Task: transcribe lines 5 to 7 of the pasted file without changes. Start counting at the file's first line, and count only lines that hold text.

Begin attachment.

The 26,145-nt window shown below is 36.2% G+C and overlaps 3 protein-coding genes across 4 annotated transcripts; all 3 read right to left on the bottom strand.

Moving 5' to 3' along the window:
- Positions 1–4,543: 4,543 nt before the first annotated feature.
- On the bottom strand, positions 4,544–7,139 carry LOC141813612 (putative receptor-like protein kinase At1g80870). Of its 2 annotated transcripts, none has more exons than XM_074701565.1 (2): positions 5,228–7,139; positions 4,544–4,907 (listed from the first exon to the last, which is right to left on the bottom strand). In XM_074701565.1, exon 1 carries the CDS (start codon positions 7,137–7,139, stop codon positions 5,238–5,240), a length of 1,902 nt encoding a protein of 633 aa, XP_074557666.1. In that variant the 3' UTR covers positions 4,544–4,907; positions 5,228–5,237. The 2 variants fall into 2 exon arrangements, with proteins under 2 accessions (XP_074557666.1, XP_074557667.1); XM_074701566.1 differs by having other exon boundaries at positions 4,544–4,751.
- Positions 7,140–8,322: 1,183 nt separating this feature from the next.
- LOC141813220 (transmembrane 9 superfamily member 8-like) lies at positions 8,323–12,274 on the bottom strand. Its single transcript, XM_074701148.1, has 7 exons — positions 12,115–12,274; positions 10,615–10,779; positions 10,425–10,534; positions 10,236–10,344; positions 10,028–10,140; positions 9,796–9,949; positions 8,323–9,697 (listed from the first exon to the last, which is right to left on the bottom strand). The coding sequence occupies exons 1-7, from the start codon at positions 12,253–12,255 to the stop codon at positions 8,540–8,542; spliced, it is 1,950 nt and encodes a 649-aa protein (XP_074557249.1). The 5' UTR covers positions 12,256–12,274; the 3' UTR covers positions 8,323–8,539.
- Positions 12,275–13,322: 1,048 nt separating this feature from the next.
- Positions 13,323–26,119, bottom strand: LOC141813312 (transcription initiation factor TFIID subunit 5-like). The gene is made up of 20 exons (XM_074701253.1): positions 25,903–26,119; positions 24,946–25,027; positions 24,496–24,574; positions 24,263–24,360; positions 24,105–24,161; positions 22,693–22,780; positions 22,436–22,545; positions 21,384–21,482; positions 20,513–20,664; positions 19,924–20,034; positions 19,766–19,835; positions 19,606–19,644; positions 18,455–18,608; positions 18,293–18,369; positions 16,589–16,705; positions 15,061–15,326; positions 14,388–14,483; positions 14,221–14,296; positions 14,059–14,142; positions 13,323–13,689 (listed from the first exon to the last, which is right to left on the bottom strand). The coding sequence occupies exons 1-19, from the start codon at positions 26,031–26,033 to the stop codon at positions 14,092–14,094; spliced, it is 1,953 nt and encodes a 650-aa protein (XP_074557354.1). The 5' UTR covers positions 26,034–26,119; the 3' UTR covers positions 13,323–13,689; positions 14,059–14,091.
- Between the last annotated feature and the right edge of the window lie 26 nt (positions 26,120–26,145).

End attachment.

- Positions 7,140–8,322: 1,183 nt separating this feature from the next.
- LOC141813220 (transmembrane 9 superfamily member 8-like) lies at positions 8,323–12,274 on the bottom strand. Its single transcript, XM_074701148.1, has 7 exons — positions 12,115–12,274; positions 10,615–10,779; positions 10,425–10,534; positions 10,236–10,344; positions 10,028–10,140; positions 9,796–9,949; positions 8,323–9,697 (listed from the first exon to the last, which is right to left on the bottom strand). The coding sequence occupies exons 1-7, from the start codon at positions 12,253–12,255 to the stop codon at positions 8,540–8,542; spliced, it is 1,950 nt and encodes a 649-aa protein (XP_074557249.1). The 5' UTR covers positions 12,256–12,274; the 3' UTR covers positions 8,323–8,539.
- Positions 12,275–13,322: 1,048 nt separating this feature from the next.